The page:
Probiotics are an overlooked method of boosting the immune system and improving the digestive system’s health. These tiny little bacteria are considered good bacteria, and they’re naturally found in the intestines. A poor diet, illness or a round of antibiotics are common causes of an intestinal flora imbalance, but your patients don’t have to have an existing gut imbalance to benefit from probiotics!
What are Probiotics?
As you should know, not all bacteria cause illness! The body is teeming with good bacteria that’s essential for fighting off the bad ones. Probiotics are the good guys and work hard in the digestive tract to ensure optimal nutrient absorption, kill off harmful bacteria and regulate digestion. It’s estimated that each normal, healthy human has more than 100 trillion microorganisms in their bowels, and the only reason they don’t make them sick is because the bad microorganisms are balanced by the good.
Probiotics and Gastrointestinal Health
Diarrhea is very commonly treatable with probiotics. Lactobacillus GG, a type of good bacteria, has been shown to shorten the length of infectious diarrhea in children and infants. Two very large reviews suggest that diarrhea caused by antibiotics can be treated 60 percent of the time.
Probiotics are also helpful in patients with Crohn’s disease or irritable bowel syndrome. There isn’t a significant amount of clinical research out yet, but several small studies indicate that they maintain ulcerative colitis remission and prevent a relapse of Crohn’s disease. More research is required to pinpoint what strains are the most effective, but an increasing number of GI specialists are recommending their patients take a daily supplement to complement their medical therapies.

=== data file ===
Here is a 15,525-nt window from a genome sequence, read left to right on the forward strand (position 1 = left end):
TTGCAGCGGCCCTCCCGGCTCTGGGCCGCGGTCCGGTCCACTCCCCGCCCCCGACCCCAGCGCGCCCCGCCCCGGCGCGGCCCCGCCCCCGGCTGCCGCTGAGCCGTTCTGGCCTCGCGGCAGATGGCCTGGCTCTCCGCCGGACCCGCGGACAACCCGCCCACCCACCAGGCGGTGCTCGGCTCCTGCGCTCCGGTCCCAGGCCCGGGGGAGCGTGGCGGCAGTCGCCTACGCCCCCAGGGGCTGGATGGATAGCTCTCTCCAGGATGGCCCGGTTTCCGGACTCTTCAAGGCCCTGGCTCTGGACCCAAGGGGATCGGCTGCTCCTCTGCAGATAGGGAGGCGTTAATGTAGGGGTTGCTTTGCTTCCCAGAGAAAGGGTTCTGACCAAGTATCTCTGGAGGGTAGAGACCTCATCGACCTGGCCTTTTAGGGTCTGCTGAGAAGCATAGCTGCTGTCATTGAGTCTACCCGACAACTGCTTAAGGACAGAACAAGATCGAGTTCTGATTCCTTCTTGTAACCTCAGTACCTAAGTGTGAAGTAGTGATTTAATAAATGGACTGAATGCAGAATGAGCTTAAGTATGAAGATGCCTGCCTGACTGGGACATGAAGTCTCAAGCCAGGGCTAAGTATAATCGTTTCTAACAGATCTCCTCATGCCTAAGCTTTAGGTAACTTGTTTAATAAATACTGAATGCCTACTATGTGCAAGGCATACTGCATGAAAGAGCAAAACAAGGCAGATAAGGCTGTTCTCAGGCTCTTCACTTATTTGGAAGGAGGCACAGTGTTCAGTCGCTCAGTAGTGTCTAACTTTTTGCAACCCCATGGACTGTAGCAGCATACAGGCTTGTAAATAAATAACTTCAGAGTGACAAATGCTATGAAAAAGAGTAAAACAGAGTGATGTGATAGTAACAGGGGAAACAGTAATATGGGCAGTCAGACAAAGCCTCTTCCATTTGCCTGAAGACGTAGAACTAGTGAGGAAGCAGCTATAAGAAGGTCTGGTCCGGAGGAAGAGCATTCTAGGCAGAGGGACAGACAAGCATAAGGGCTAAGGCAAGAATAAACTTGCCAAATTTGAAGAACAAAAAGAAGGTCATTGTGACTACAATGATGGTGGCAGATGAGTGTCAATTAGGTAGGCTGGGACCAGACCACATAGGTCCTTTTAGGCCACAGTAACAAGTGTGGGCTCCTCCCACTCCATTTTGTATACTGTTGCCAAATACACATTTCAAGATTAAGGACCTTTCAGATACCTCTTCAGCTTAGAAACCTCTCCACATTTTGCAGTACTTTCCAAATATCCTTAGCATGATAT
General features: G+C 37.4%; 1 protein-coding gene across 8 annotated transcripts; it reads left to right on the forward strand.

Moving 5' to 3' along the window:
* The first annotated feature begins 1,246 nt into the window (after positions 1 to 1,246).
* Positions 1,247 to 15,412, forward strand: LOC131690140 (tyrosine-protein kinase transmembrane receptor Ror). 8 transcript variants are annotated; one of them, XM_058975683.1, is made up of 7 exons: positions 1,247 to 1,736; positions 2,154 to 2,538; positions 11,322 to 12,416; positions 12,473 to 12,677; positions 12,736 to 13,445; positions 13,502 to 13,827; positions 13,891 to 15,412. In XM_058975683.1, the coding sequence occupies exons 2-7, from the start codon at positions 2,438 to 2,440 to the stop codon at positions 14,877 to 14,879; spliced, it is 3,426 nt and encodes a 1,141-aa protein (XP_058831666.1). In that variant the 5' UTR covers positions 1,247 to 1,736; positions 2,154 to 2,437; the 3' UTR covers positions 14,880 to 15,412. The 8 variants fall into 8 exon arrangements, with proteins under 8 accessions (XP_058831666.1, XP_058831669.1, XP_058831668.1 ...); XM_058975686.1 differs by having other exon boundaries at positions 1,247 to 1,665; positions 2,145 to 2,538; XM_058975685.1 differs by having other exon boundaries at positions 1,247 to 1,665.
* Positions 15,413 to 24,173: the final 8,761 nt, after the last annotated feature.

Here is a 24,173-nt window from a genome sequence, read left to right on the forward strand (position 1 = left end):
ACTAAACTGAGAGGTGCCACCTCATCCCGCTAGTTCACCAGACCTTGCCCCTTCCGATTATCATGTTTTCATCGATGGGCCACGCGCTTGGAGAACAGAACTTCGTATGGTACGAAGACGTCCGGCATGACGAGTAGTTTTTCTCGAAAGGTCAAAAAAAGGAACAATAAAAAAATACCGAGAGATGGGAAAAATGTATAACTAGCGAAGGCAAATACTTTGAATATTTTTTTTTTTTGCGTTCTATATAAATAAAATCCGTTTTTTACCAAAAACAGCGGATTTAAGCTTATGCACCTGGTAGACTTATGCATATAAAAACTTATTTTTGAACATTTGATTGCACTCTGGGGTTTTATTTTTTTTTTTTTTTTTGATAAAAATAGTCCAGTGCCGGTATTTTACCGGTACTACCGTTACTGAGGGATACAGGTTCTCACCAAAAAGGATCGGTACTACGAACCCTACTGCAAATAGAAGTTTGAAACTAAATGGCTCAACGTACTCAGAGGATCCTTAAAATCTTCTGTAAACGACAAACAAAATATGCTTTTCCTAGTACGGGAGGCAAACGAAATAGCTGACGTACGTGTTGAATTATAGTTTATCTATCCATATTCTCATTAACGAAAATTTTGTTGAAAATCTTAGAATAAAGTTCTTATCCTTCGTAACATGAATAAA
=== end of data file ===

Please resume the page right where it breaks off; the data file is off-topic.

Probiotics and Immunity
The gastrointestinal tract is part of the immune system, working as a barrier against bad microorganisms. How well the bowels are working in terms of immune defense depends on how balanced the good and bad bacteria flora are. Research proves that there are particular types of bacteria in the gut that influence certain parts of the immune system. This doesn’t mean you should overdo the probiotics. “Balance” isn’t just a word thrown out there. It’s very important that the patient’s body has a balance between the good and bad bacteria. Too much of a good thing is a legitimate concern in terms of gut health.
Probiotics aren’t just beneficial after a GI illness or taking antibiotics. Instead, it’s extremely beneficial to take them on a regular basis. The bad to good balance is constantly fluctuating depending on diet, stress levels and what a patient has been exposed to, so making a daily effort is never a bad idea.
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